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    Re: Mid XIX century Nav
    From: Fred Hebard
    Date: 2005 Nov 14, 22:34 -0500

    The cable guys were using an artificial horizon to do the time
    sights.  I expect it's more precise.  First, they could mount the
    sextant on a tripod.  Second, the altitude is half the sextant
    reading, doubling the precision.  Third, could use the 12x inverting
    scope.  Don't know whether there are additional advantages; they also
    _may_ have used a pendulum clock so the observer could time the
    conjunctions .  Chauvenet and Wharton & Fields may discuss these
    advantages.
    
    Fred
    ------------------------------------------------------------------------
    Frederick V. Hebard, PhD                      Email: mailto:Fred{at}acf.org
    Staff Pathologist, Meadowview Research Farms  Web: http://www.acf.org
    American Chestnut Foundation                  Phone: (276) 944-4631
    14005 Glenbrook Ave.                          Fax: (276) 944-0934
    Meadowview, VA 24361
    
    
    On Nov 14, 2005, at 10:19 PM, Alexandre E Eremenko wrote:
    
    > Meridian observations
    > (with a meridian circle or teodolite)
    > need a firm base. But what about time
    > sights?
    >
    > Alex.
    >
    > On Mon, 14 Nov 2005, Fred Hebard wrote:
    >
    >> Alex,
    >>
    >> I would expect they wanted to do some time sights to rate the
    >> chronometers.  In addition, (although I'm less sure on this) they may
    >> have done some transits to find absolute time.
    >>
    >> There's a great account of repairing cables in the late 19th century
    >> where the fellows go ashore to rate their chronometers.  I can't
    >> recall the name nor find the book, but it was mentioned here a few
    >> years ago.
    >>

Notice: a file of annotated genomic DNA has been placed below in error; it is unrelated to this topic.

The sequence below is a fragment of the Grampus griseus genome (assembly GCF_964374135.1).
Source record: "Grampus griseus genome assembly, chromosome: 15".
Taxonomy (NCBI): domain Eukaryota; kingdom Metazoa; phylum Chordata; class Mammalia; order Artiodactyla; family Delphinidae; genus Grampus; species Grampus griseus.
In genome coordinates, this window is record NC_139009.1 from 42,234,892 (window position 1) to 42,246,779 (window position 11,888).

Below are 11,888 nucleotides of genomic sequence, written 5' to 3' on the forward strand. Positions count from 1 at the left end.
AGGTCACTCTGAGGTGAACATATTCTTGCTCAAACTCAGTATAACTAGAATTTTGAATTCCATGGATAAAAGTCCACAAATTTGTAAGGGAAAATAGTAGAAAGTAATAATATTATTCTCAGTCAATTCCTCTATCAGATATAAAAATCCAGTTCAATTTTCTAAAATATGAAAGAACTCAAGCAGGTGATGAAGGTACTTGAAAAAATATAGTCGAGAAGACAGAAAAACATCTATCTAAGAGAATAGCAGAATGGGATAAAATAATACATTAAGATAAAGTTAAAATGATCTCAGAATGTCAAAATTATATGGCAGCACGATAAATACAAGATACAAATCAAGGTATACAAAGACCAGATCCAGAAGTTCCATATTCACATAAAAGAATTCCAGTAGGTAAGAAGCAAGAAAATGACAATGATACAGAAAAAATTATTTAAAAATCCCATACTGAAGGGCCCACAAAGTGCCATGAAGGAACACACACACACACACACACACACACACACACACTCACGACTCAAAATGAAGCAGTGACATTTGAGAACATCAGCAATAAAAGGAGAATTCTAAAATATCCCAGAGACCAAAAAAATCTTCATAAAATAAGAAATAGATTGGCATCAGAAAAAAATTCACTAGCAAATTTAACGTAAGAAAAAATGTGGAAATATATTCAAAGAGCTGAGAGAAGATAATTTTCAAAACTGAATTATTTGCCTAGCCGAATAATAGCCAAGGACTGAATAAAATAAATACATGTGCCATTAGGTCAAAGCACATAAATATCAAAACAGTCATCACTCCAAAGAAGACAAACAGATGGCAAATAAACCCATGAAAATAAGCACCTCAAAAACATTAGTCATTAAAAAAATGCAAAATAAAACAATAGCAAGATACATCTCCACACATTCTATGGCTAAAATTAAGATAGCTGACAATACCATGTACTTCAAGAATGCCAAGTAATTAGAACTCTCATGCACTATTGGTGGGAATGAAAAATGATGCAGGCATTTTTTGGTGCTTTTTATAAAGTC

>> Fred
    >>
    >> On Nov 14, 2005, at 7:36 PM, Alexandre E Eremenko wrote:
    >>
    >>> I am reading a book by a famous Russian XiX century
    >>> author, Goncharov, on his voyage to Japan in 1853/4.
    >>>
    >>> (The Russians were trying to "open" Japan for trade
    >>> at that time, the same thing did the Americans (at exactly the same
    >>> time).
    >>> Japan was "closed to foreigners"; no one could land
    >>> etc. I don't want to describe all details.
    >>> Anyway, the Russians were negotiating with the Japanese
    >>> authorities for a permission to land. The following episode
    >>> in this long and complicated negotiation, which lasted several
    >>> months, attracted my attention. The Russians asked for a
    >>> permission to land on some rock between their ship place
    >>> and the land. Apparently a small uninhabited island.
    >>> The reason they clamed for this permission was the
    >>> "Necessity to check chronometers".
    >>> Apparently they thought that this was a good reason
    >>> for landing on a rock).
    >>>
    >>> Unfortunately the author of the book was not interested
    >>> in navigation and did not want to explain to the readers
    >>> this point. WHY did the Russians think that this was a
    >>> legitimate reason?
    >>>
    >>> Why exactly did they need land to check their chronometers?
    >>> Or, more precisely, why did they think that "checking chronometers"
    >>> is a legitimate reason for a landing?
    >>>
    >>> What was the proper procedure of "checking chronometers" they had
    >>> in mind?
    >>> Was this by the Lunars?
    >>> Did they mean that a firm ground
    >>> is needed for the Lunars? Or Jupiter satellites? to install a
    >>> powerful
    >>> telescope?
    >>>
    >>> (They were at ancor in the Nagasaki harbor at that time. Nagasaki
    >>> was one of the few cities where foreigners were permitted to stay
    >>> on ancor
    >>> at that time). To finish this part of the story I just say that
    >>> they were
    >>> not permitted. The Japanese quickly built some structure on the
    >>> rock,
    >>> as an evidence that this rock was "land", rather than some "rock in
    >>> the
    >>> sea"
    >>> or "uninhabited (and unclaimed?) island" where anyone can land.
    >>> Before
    >>> arriving
    >>> to Nagasaki, the Russians signed the paper that they will not land
    >>> without
    >>> the permission of the authorities.)
    >>>
    >>> But I only wanted to discuss the CelNav part of the story.
    >>> Why did the Russians think that "checking chronometers" was a
    >>> legitimate
    >>> purpose of landing on a rock?
    >>>
    >>> Alex.
    >>>
    >>> P.S. I am well aware that the first underwater transoceanic cable
    >>> layings
    >>> were made at about the same time. So the Lunars were doomed,
    >>> already then,
    >>> even as a
    >>> mean
    >>> of checking chronometers:-(
    >>
    
    
    

       
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